What Watch
What Watch? - Tutorial Next chapter: Transits, Progressions and Solar Arcs Back to First Page


Using midpoints is one more way to combine the different planet's energies. It was first established in the 1930s by Reinhold Ebertin and his fellow "cosmobiologists". His book "The Combination of Stellar Influences" still is the reference for this field of astrology. Composite charts, which are based on midpoints, are another popular application.

A practical problem with midpoints is the fact that there are so many of them. Finding the interesting and relevant pairs is not easy.

Ebertin suggested drawing midpoints in tree form, which is still quite common today. For each planet, midpoints are listed that form an aspect of a multiple of 45°, i.e. a conjunction, an opposition, a square, a semisquare and a sesquiquadrate (1 orb).

Midpoints in What Watch
You get such a tree in What Watch when you click on any planet in a chart using the right mouse button. The example on the right shows the midpoint tree for C.G. Jung's Pluto. More on this later.

Beispiel für Halbsummenbaum

What Watch supports midpoints in three more ways. First, all midpoint pairs of a selected "birthplanet" are listed on the right panel of the "Data" tab after you press the "Radix" button. Second, the currently selected midpoint is displayed in the chart wheel and aspectarian. Third, you can calculate transit lists for any midpoint.

In practice, I suggest first to look at the midpoints of planets that are important in the chart anyway. If someone has a strong Mars/Neptune relation in the natal chart, the midpoint trees of these two planets should be interesting as well, and the Mars/Neptune midpoint will provide still more insight. Particularly transits on this midpoint tend to be interesting times in the individual's life.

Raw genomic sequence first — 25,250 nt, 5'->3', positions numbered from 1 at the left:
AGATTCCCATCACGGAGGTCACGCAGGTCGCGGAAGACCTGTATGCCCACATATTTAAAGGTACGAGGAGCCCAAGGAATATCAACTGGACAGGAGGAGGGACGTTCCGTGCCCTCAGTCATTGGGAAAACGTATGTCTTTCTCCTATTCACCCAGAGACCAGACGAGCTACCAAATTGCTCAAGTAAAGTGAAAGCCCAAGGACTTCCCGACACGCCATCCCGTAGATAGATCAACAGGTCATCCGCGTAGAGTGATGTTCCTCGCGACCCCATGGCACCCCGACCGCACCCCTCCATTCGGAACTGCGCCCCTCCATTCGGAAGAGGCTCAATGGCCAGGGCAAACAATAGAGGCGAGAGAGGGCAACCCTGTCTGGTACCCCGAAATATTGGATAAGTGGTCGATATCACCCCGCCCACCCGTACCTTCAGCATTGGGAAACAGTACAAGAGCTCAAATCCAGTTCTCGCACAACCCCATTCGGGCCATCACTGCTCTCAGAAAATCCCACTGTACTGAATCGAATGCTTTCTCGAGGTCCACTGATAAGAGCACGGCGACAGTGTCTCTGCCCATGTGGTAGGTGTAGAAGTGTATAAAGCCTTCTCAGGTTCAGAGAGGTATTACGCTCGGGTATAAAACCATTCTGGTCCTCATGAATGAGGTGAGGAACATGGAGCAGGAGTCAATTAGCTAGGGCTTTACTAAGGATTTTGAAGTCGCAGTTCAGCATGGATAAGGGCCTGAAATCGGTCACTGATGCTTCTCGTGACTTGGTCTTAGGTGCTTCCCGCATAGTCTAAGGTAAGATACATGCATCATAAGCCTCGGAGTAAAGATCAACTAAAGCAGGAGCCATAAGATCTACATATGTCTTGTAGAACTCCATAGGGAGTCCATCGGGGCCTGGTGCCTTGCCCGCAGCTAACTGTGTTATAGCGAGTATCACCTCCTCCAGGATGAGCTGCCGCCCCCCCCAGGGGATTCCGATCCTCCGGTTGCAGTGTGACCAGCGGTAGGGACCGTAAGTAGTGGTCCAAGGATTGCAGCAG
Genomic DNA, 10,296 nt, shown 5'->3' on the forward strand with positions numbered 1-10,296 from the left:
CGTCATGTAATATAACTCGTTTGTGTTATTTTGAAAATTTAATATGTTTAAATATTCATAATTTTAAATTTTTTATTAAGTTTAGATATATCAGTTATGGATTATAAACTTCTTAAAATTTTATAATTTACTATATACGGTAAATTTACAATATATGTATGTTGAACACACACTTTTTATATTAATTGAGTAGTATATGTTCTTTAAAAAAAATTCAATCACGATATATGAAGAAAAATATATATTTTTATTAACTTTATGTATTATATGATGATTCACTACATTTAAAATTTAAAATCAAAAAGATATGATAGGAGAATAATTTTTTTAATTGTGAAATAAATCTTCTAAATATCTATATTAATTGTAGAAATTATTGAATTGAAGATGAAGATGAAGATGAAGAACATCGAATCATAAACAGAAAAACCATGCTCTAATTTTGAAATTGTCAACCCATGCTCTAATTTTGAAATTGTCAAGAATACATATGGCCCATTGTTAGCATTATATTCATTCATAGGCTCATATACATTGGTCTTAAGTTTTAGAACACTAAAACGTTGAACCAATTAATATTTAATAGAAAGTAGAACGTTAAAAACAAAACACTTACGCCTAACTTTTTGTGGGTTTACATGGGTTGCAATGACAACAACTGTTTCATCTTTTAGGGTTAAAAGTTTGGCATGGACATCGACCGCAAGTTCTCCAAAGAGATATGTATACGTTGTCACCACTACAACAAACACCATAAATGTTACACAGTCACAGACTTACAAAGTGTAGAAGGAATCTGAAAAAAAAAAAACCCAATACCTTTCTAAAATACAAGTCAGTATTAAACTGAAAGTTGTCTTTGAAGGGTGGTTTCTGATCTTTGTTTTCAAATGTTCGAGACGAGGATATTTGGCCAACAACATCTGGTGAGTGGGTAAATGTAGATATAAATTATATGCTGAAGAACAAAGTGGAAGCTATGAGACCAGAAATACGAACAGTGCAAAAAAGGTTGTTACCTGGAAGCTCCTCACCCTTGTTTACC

Midpoint example

Second, look at midpoints that you feel to be interesting in their own right. You'll not always find something relevant, but there are lots of things to discover that might otherwise stay hidden.

One's Own Soul
The graphic on the left shows, as an example, the Moon/MC midpoint of Carl Gustav Jung. Ebertin describes Moon/MC as "one's own soul". Pluto forms an exact square with the Moon/MC midpoint, Saturn is conjunct.

This is an extreme challenge to the soul, being under permanent pressure by Saturn's inhibitions and fears, its resentment of change, and by Pluto's constant drive to transformation.

Finally, a closing remark for experienced midpoint users. In the second inset of the above graphic, I've added the 9th harmonic. There's an exact contact between Moon/MC and the Sun, underlining the importance of this midpoint for C.G. Jung. I know that by using the 9th harmonic on a midpoint, I'm not covered by Ebertin any more. He regards midpoints as expression of an axis, not as a single point. In fact, the polarity point of any midpoint is also halfway between the two planets concerned. Ebertin reacted by mostly using the 8th harmonic for analysing midpoints. I'm not convinced of this restriction.

Not only for midpoints: the polarity point is always important for all bodies in the chart, as astrology as a whole is strongly based on thinking in polar opposites that are represented by the axes. So once you decide to use uneven numbered harmonics, that always pose problems when thinking in axes, you can apply these harmonics to midpoints as well.

Reinhold Ebertin - The Combination of Stellar Influences, American Federation of Astrologers:
Tempe AZ 1994

What Watch? - Tutorial Next chapter: Transits, Progressions and Solar Arcs Back to First Page